Congress must take down Trump administration's barriers to citizenship

Congress must take down Trump administration's barriers to citizenship
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There is no question that democracy flourishes as a result of the active participation of voters — citizens determined to make our country representative of the people who call it home. Citizenship never should be restricted to those with power or money, or based on race, but an under-the-radar immigration form change and imminent increases to citizenship application fees could do just that. 

These changes, compounded by the Trump administration’s refusal to address unprecedented backlogs and processing delays faced by citizenship applicants, are part of a larger menu of policy changes that make citizenship inaccessible. 

In what appears to be an attempt to stack the deck against lower-income immigrants and immigrants of color who aim to gain lawful permanent residency and contribute to their communities, Citizenship and Immigration Services (USCIS) has continued to push fee waivers for naturalization further out of reach for the most vulnerable and stated that, next month, it expects the Department of Homeland Security to raise fees for immigration applications. 


Our federal lawmakers must vocally reject the wealth test, which also disproportionately impacts immigrants of color, that the administration seeks to impose. This would make a narrow, elitist  and racist vision of who belongs in the United States a reality.  

The fee to naturalize has risen steadily by 800 percent in real terms since 1985. The price tag, $725 to file the application and thousands of dollars more for language classes and attorneys, would be overwhelming for most families and impossible for those working in low-wage jobs. For this reason, applying for a fee waiver should be straightforward and fair. 

The existing application form grants fee waivers for those on programs such as Medicaid and SNAP, giving USCIS an efficient and government-verified way of making that decision. Going forward, USCIS plans to reject the calculations and conclusions of state agencies who are the primary assessors of income eligibility for support that reaches people who have no disposable income to pay for health care or food. Sadly, the USCIS approach now will price these people out of achieving American citizenship — the highest honor conferred by our immigration system to longtime residents who have demonstrated tenacity and commitment to undergo the naturalization process. 

In USCIS’s proposed change, the agency would assume a new scope in determining all individual income calculations itself and a new workload of assessing and applying it — which will complicate the process and make it harder for nonprofit organizations to help applicants. The shift will put further strain on an overburdened agency and make the process toward citizenship slower and rife with needless difficulties. By throwing out the tried-and-true method of proving fee waiver eligibility, USCIS can institute a more difficult standard to meet and prove. These changes will exponentially increase the processing delays applicants face.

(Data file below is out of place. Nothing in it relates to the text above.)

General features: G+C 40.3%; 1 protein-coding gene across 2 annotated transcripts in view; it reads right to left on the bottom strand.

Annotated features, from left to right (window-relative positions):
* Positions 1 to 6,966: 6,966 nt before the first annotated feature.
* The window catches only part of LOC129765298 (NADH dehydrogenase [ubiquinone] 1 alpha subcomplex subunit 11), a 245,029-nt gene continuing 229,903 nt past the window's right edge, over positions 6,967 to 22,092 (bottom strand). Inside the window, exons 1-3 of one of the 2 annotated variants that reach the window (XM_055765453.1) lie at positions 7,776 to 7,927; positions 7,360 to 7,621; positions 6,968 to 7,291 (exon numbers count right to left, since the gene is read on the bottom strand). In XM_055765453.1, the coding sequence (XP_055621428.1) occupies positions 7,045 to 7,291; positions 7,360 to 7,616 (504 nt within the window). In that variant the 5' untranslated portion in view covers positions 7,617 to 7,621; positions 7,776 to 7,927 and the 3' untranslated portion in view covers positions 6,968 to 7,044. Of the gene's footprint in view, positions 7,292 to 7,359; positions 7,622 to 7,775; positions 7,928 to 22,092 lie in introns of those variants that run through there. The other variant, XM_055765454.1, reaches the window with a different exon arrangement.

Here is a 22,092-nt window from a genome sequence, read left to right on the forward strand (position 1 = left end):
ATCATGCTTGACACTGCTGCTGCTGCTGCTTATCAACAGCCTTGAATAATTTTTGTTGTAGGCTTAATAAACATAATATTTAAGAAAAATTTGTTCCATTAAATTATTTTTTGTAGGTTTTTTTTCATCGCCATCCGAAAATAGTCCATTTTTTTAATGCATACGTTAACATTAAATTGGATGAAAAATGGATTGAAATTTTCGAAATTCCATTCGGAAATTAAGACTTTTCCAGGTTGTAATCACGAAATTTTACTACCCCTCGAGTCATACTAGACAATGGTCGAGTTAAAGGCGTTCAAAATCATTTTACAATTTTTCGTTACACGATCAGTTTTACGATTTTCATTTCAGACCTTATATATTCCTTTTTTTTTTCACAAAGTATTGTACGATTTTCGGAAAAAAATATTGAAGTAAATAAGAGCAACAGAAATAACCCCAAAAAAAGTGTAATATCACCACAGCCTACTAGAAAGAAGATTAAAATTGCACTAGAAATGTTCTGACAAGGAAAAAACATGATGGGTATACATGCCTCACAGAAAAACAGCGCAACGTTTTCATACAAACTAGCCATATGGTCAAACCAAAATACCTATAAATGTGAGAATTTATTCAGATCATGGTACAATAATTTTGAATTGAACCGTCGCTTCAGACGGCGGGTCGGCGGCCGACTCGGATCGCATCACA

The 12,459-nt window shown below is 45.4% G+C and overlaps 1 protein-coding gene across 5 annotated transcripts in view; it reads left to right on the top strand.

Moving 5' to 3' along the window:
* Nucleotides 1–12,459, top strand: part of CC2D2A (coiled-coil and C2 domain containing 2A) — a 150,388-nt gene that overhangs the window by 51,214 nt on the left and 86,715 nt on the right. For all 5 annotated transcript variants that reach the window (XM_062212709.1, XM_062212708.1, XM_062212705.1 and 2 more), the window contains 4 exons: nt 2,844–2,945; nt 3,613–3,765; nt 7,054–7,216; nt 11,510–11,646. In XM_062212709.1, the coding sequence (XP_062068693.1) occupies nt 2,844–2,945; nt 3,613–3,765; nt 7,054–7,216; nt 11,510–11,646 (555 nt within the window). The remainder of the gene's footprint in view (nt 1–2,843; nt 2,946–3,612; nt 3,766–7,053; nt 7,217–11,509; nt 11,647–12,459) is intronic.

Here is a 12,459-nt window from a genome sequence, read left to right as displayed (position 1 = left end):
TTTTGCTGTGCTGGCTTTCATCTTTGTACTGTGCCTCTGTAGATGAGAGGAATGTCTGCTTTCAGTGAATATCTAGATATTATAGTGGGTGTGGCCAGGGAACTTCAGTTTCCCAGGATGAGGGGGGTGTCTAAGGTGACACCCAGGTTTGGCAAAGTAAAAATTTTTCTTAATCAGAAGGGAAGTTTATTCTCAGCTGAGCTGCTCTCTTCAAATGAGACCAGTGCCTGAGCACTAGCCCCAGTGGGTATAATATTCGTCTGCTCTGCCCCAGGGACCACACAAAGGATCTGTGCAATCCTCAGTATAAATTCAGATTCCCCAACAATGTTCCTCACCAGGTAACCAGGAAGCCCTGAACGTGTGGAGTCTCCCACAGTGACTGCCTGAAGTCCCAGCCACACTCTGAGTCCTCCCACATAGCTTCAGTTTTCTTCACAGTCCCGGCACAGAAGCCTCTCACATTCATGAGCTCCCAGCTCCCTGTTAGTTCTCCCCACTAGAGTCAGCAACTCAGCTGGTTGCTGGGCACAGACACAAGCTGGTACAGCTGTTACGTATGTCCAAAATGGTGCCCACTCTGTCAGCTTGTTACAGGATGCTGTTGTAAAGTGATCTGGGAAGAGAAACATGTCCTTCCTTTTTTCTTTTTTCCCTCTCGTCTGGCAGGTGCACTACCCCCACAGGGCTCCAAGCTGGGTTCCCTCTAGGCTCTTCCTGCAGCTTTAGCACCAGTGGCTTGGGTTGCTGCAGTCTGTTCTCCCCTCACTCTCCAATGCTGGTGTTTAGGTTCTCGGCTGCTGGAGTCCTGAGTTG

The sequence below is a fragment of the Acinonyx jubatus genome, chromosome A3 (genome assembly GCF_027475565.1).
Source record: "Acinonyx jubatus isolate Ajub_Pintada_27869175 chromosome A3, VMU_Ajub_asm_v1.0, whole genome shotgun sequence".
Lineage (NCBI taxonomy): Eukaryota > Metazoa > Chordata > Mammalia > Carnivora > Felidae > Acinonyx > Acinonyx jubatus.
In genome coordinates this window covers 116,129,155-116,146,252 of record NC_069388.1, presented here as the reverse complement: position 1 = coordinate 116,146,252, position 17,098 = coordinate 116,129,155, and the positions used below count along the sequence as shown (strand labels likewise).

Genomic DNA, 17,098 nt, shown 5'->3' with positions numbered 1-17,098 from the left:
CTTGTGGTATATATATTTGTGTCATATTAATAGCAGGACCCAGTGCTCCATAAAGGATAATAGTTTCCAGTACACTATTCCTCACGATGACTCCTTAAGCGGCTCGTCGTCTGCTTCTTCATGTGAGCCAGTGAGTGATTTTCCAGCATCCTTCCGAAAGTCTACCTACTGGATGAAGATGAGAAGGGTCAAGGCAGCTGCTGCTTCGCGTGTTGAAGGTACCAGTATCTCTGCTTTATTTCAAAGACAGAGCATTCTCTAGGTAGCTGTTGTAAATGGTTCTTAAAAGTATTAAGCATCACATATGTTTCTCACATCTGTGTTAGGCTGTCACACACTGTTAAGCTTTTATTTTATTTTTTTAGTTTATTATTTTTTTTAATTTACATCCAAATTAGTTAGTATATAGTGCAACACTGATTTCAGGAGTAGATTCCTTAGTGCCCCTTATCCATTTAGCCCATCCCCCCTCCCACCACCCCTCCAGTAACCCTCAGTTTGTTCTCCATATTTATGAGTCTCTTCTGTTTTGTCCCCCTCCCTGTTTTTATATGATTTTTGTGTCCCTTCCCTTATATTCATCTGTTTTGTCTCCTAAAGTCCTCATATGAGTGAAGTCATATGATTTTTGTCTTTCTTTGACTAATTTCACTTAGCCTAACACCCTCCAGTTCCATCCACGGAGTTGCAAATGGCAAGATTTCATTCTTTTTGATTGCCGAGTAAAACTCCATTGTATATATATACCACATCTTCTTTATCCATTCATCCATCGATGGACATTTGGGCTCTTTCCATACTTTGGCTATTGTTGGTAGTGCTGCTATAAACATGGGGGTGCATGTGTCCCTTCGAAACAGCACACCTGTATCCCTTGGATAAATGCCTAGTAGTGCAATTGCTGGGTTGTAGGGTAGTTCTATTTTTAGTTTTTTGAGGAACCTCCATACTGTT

Unfortunately, this is not the side of history that fulfills the promise of our immigration system to our country’s families.


In our internal March 2019 study — surveying 200 organizations within the New Americans Campaign that works to provide eligible immigrants with resources about naturalization — 15 percent of respondents reported that adjudicators are questioning the legitimacy of fee waiver applicants’ low-income status by asking irrelevant questions, after the fee waiver has been approved.

Ironically, once naturalized, the use of public benefits decreases as immigrants gain more opportunities to lift themselves out of poverty and contribute to their communities. Given the ability to apply for a greater range of jobs, an Urban Institute study across 21 cities found that if immigrants who are eligible to naturalize became citizens, their annual earnings would increase by an average of $3,200, the employment rate would rise by over 2 percent, and homeownership would grow by more than 6 percent. 

Barriers within the immigration system are steep. Chief among them is the enormous expense and administrative burden — cited by 18 percent of Latino immigrants as the main obstacle to citizenship. Congress must intervene to prevent the administration from fortifying the barriers it has created for permanent residents to obtain the security and full participation of citizenship. Our promise to permanent residents — that is, the chance to succeed and to be part of something larger — must hold true. It must be equally available to individuals regardless of race, income, religion or political persuasion. 

To protect the opportunities that naturalization embodies, our elected representatives must preserve access to fee waivers, halt the planned increase of already exorbitant fees and stand against policies that erect barriers to naturalization. Without providing checks and balances against the administration’s policies, we will imperil the hopes of families for generations to come.  

Eric Cohen is executive director of the Immigrant Legal Resource Center, which leads the New Americans Campaign, the largest naturalization collaboration in the United States.